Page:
Stafford County Schools - Parents against EDM

Even curricula criteria for grading is inflated

So how does Investigations stack up in terms of adequately addressing the Virginia Standards

Harcourt Math – 92.2% adequate
Houghton Mifflin Math - 92.2% adequate
Scott Foresman Addison Wesley Mathematics[2] – 87.1% adequate
Saxon Math – 78.4% “adequate”
Everyday Mathematics – 69.0% adequate
Investigations 64.7% adequate

dan dempsey said...

I just added a link to Barry Garelick's thoughts at the bottom of the original posting.

Anonymous said...

Isaacs taught elementary school for seven years and then he had an insight and wrote Everyday Mathematics.

Anonymous said...

Isaacs background is interesting - he has a BA Ancient Greek. Why would you have a degree like that? Old Testament.

ndy Isaacs received a BA in classical Greek from Northwestern University in 1974, an MST in elementary education from the University of Chicago in 1977, an MS in mathematics from the University of Illinois at Chicago (UIC) in 1987, and a DA in mathematics (with concentrations in abstract algebra and theoretical computer science) from UIC in 1994. Philip Wagreich directed Isaacs’s dissertation, "Whole number concepts and operations in grades 1 and 2: Curriculum and rationale."

From 1977 to 1985, Isaacs taught fourth and fifth grades in Chicago-area public schools. In 1985, he joined the Department of Mathematics, Statistics, and Computer Science at UIC as a lecturer in mathematics education. Beginning in 1986, Isaacs worked closely with Wagreich and Howard Goldberg on the NSF-funded Teaching Integrated Mathematics and Science Project (TIMS). In 1989 and 1990, he worked with Wagreich and David Page on UIC’s Maneuvers with Mathematics Project, another NSF-funded curriculum development effort. From 1990 to 1995, he was a full time writer for Math Trailblazers, a comprehensive mathematics curriculum for grades K–5 based on TIMS and funded by NSF.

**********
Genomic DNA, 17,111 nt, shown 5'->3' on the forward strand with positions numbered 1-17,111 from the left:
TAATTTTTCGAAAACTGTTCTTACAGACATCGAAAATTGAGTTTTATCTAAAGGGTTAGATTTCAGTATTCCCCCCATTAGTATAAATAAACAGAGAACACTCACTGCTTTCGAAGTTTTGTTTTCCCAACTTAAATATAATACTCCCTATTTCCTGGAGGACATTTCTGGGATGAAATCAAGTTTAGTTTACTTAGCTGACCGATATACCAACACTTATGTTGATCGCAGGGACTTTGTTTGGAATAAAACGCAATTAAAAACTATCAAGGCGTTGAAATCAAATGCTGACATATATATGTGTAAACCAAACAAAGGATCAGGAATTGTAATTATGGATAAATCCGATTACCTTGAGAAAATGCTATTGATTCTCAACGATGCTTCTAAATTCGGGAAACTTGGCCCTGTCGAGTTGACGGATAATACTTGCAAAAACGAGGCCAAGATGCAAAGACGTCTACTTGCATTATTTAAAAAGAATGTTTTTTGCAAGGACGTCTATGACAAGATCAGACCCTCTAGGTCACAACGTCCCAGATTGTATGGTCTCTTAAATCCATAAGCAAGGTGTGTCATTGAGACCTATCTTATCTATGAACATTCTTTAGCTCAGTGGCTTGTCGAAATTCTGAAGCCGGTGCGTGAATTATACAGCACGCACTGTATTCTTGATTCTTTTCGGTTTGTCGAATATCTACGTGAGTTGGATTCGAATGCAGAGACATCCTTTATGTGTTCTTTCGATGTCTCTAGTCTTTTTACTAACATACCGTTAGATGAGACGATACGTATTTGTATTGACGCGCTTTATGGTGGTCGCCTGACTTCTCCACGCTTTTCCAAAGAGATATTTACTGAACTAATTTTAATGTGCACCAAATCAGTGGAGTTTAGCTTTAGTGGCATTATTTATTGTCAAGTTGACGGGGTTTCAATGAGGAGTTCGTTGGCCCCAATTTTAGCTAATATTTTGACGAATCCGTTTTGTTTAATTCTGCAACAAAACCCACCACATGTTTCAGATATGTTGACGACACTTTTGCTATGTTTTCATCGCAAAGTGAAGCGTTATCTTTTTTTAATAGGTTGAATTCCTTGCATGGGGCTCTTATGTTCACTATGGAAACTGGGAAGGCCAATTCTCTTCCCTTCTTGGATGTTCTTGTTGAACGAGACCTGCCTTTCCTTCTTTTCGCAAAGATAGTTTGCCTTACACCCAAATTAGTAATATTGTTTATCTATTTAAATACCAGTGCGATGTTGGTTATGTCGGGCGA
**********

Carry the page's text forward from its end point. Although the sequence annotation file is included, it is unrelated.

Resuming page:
In 1995, Isaacs joined the University of Chicago School Mathematics Project to work on the Bridges to Classroom Mathematics Project, which was directed by Sheila Sconiers. Isaacs was an author on the second edition of Everyday Mathematics, published in 2000 and 2001, and directed revisions that led to a third edition of Everyday Mathematics in 2007 and California and Texas editions of Everyday Mathematics in 2008.

Isaacs wrote a math book that is based on neo-Platonic ideas.

Anonymous said...

You should read Garelick's comments at the end of the article - because he has found the right or rather wrong idea behind the logic that reform math advocates use when comparing Singapore Math and Everyday Math.

This requires some hand-waving, EDM teaches lower standards to promote equity and reduce the disparity. So this is how Isaacs and ilk redefine 'balance' when they do comparisons between the DOE's 'exemplary!' curriculum and Singapore.

This is a bogus argument and nothing in the research comes close to supporting their claim. Its pretty, but not reality.

The biggest factor that Isaacs fails to address is the difference in reading levels between reform textbooks and Singapore. Singapore is written for lower age audiences and that is irregardless of the content.